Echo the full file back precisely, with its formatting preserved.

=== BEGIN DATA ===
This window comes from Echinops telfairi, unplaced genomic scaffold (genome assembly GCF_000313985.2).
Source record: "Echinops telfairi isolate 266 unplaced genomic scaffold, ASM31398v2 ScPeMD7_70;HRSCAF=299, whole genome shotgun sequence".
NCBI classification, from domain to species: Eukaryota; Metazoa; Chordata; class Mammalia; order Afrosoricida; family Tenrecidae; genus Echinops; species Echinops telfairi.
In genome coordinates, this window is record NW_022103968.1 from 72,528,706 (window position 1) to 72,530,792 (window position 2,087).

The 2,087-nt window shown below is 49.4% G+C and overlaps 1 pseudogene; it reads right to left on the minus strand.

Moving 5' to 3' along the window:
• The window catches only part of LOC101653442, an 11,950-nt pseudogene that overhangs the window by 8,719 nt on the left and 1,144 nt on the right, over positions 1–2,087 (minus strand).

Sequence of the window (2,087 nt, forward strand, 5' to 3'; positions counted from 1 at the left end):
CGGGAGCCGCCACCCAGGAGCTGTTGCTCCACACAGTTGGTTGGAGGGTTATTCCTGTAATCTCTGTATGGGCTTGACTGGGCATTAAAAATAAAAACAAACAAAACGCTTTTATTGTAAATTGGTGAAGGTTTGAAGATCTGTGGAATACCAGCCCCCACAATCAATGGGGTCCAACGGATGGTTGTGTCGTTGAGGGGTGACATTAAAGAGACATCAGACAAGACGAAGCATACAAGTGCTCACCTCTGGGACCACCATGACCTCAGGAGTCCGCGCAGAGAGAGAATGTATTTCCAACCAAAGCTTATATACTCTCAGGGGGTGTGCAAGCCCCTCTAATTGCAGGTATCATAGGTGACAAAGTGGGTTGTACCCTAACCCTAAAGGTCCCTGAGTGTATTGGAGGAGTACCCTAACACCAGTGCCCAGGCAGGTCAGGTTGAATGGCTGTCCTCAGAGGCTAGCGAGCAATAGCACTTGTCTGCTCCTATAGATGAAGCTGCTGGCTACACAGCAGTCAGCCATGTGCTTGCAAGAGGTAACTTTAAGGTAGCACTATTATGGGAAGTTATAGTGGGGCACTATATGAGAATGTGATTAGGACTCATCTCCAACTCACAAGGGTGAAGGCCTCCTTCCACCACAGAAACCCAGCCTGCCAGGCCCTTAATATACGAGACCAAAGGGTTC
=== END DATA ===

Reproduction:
This window comes from Echinops telfairi, unplaced genomic scaffold (genome assembly GCF_000313985.2).
Source record: "Echinops telfairi isolate 266 unplaced genomic scaffold, ASM31398v2 ScPeMD7_70;HRSCAF=299, whole genome shotgun sequence".
NCBI classification, from domain to species: Eukaryota; Metazoa; Chordata; class Mammalia; order Afrosoricida; family Tenrecidae; genus Echinops; species Echinops telfairi.
In genome coordinates, this window is record NW_022103968.1 from 72,528,706 (window position 1) to 72,530,792 (window position 2,087).

The 2,087-nt window shown below is 49.4% G+C and overlaps 1 pseudogene; it reads right to left on the minus strand.

Moving 5' to 3' along the window:
• The window catches only part of LOC101653442, an 11,950-nt pseudogene that overhangs the window by 8,719 nt on the left and 1,144 nt on the right, over positions 1–2,087 (minus strand).

Sequence of the window (2,087 nt, forward strand, 5' to 3'; positions counted from 1 at the left end):
CGGGAGCCGCCACCCAGGAGCTGTTGCTCCACACAGTTGGTTGGAGGGTTATTCCTGTAATCTCTGTATGGGCTTGACTGGGCATTAAAAATAAAAACAAACAAAACGCTTTTATTGTAAATTGGTGAAGGTTTGAAGATCTGTGGAATACCAGCCCCCACAATCAATGGGGTCCAACGGATGGTTGTGTCGTTGAGGGGTGACATTAAAGAGACATCAGACAAGACGAAGCATACAAGTGCTCACCTCTGGGACCACCATGACCTCAGGAGTCCGCGCAGAGAGAGAATGTATTTCCAACCAAAGCTTATATACTCTCAGGGGGTGTGCAAGCCCCTCTAATTGCAGGTATCATAGGTGACAAAGTGGGTTGTACCCTAACCCTAAAGGTCCCTGAGTGTATTGGAGGAGTACCCTAACACCAGTGCCCAGGCAGGTCAGGTTGAATGGCTGTCCTCAGAGGCTAGCGAGCAATAGCACTTGTCTGCTCCTATAGATGAAGCTGCTGGCTACACAGCAGTCAGCCATGTGCTTGCAAGAGGTAACTTTAAGGTAGCACTATTATGGGAAGTTATAGTGGGGCACTATATGAGAATGTGATTAGGACTCATCTCCAACTCACAAGGGTGAAGGCCTCCTTCCACCACAGAAACCCAGCCTGCCAGGCCCTTAATATACGAGACCAAAGGGTTC